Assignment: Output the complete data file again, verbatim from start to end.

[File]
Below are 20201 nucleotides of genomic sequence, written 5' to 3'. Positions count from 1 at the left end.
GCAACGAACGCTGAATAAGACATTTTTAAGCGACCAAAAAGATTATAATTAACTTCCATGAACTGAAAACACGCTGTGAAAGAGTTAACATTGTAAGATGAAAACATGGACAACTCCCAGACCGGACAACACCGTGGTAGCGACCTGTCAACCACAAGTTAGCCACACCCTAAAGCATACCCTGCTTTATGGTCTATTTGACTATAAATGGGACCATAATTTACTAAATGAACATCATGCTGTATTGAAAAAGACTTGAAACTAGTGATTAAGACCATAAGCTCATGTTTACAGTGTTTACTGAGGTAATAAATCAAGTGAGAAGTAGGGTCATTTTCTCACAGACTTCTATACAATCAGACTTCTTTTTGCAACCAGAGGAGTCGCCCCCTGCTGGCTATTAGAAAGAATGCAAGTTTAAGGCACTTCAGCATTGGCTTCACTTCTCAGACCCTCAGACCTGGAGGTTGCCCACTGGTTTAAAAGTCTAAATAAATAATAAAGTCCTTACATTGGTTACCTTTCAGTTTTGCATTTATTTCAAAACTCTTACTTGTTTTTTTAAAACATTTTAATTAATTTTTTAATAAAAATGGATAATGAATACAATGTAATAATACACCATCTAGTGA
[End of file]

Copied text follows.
Below are 20201 nucleotides of genomic sequence, written 5' to 3'. Positions count from 1 at the left end.
GCAACGAACGCTGAATAAGACATTTTTAAGCGACCAAAAAGATTATAATTAACTTCCATGAACTGAAAACACGCTGTGAAAGAGTTAACATTGTAAGATGAAAACATGGACAACTCCCAGACCGGACAACACCGTGGTAGCGACCTGTCAACCACAAGTTAGCCACACCCTAAAGCATACCCTGCTTTATGGTCTATTTGACTATAAATGGGACCATAATTTACTAAATGAACATCATGCTGTATTGAAAAAGACTTGAAACTAGTGATTAAGACCATAAGCTCATGTTTACAGTGTTTACTGAGGTAATAAATCAAGTGAGAAGTAGGGTCATTTTCTCACAGACTTCTATACAATCAGACTTCTTTTTGCAACCAGAGGAGTCGCCCCCTGCTGGCTATTAGAAAGAATGCAAGTTTAAGGCACTTCAGCATTGGCTTCACTTCTCAGACCCTCAGACCTGGAGGTTGCCCACTGGTTTAAAAGTCTAAATAAATAATAAAGTCCTTACATTGGTTACCTTTCAGTTTTGCATTTATTTCAAAACTCTTACTTGTTTTTTTAAAACATTTTAATTAATTTTTTAATAAAAATGGATAATGAATACAATGTAATAATACACCATCTAGTGA